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Peanut Butter and Jelly Fudge

If fudge is overcooked, even a little, it will be dry and crumbly; it's always better to err on the side of undercooking. To ensure success, remove fudge from heat just before it reaches the soft-ball stage.

  • yield: Makes 16 two-inch squares

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Ingredients

  • 2 tablespoons unsalted butter, chilled, plus more for pan
  • 3 tablespoons light corn syrup
  • 1 cup granulated sugar
  • 3/4 cup packed light-brown sugar
  • 3/4 cup milk
  • 1 pinch baking soda
  • 1/2 teaspoon salt
  • 6 tablespoons creamy peanut butter
  • 1 teaspoon pure vanilla extract
  • 2 tablespoons red-currant, or Concord grape jelly

Directions

  1. Step 1

    Lightly butter an 8-inch-square baking pan and set aside. Combine corn syrup, both sugars, milk, baking soda, and salt in a medium-heavy saucepan. Bring to a boil over medium-high heat, stirring occasionally. Insert a candy thermometer. Cook, stirring frequently, until temperature registers 236 degrees (just below soft-ball stage); don't overcook.

  2. Step 2

    Immediately remove saucepan from heat, and add chilled butter, then peanut butter and vanilla, stirring until smooth. Pour the mixture into prepared pan. Set aside in a cool, dry place, and let fudge set.

  3. Step 3

    Before the fudge cools completely, cut into desired shapes. Using a small melon baller, scoop out a small hole in the center of each fudge shape. Set shapes aside to cool completely. Fill a resealable plastic bag with jelly; close, and cut off a corner. Squeeze the jelly into holes. Store fudge in an airtight container up to one week.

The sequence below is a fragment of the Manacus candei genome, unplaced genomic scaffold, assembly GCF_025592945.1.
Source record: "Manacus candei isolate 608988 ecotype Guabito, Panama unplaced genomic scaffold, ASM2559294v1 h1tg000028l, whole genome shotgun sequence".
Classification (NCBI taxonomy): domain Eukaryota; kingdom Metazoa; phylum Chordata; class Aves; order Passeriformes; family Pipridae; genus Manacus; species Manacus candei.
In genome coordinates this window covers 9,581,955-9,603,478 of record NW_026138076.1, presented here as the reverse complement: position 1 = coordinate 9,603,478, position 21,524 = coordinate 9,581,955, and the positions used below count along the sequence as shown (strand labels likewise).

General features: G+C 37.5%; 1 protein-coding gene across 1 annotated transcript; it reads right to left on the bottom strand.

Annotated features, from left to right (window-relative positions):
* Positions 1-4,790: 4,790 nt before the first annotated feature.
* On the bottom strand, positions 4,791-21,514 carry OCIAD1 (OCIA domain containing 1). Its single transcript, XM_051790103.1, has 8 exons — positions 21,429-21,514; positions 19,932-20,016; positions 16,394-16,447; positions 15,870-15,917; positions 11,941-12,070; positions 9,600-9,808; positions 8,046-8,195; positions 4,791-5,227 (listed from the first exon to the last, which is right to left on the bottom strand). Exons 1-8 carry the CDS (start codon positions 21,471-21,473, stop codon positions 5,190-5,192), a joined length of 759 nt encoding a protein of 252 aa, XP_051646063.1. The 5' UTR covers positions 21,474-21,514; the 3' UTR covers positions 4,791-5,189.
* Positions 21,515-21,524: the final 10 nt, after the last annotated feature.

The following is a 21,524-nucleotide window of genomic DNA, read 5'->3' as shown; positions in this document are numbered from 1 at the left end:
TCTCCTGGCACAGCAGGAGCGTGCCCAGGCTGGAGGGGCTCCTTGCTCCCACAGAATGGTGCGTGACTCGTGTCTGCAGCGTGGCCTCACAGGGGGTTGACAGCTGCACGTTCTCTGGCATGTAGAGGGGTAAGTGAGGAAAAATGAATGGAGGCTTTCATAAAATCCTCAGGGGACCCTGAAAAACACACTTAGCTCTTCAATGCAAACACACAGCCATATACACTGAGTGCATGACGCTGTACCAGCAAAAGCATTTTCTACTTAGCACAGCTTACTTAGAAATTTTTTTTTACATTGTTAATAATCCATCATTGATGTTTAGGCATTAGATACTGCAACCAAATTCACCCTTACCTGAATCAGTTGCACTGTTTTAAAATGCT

Source
Martha Stewart Living, May 1998

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Reviews (9)

  • 26 Dec, 2009

    Great recipe ! Kid pleaser ,will make this many more times .

  • 5 Jun, 2008

    I was almost scared off by the teaser that usually entices us to try a recipe, but when I read the suggestion to put ganache in the center, I knew I had to save it and try it anyway. we'll see!

  • 5 Jun, 2008

    I was almost scared off by the teaser that usually entices us to try a recipe, but when I read the suggestion to put ganache in the center, I knew I had to save it and try it anyway. we'll see!

  • 4 Jun, 2008

    Yes, a candy thermometer is critical to get the right temp but if you haven't used it for a while, it should be tested for accuracy. To do this, put it in boiling water for 10 minutes and it should read 212F. If it doesn't, just add or subtract the number it is off to the desired temp. You can also drop a spoonful of the fudge into a bowl of ice water to check if you can form it into a soft ball.

  • 3 Jun, 2008

    i was thinking that you could substitute chocolate (ganache) for the jelly!

  • 3 Jun, 2008

    This is the cutest thing ever.

  • 3 Jun, 2008

    THIS WILL MAKE THE DIRECTIONSVERY, VERY, CLEAR................

  • 3 Jun, 2008

    You must use a candy thermometer when ever you make ANY type of candy and this will make (dont overcook, and remove just before softball stage.

  • 11 Apr, 2008

    Very difficult. The fudge never set properly and one day later still liquidy. Don't know what it was supposed to look like in the saucepan on the heat, maybe it wasn't thick enough or cooked long enough. I was just worried about the don't overcook directions so I didn't keep it on the stove too long I guess. Won't try again, it's not a sure thing..disappointed!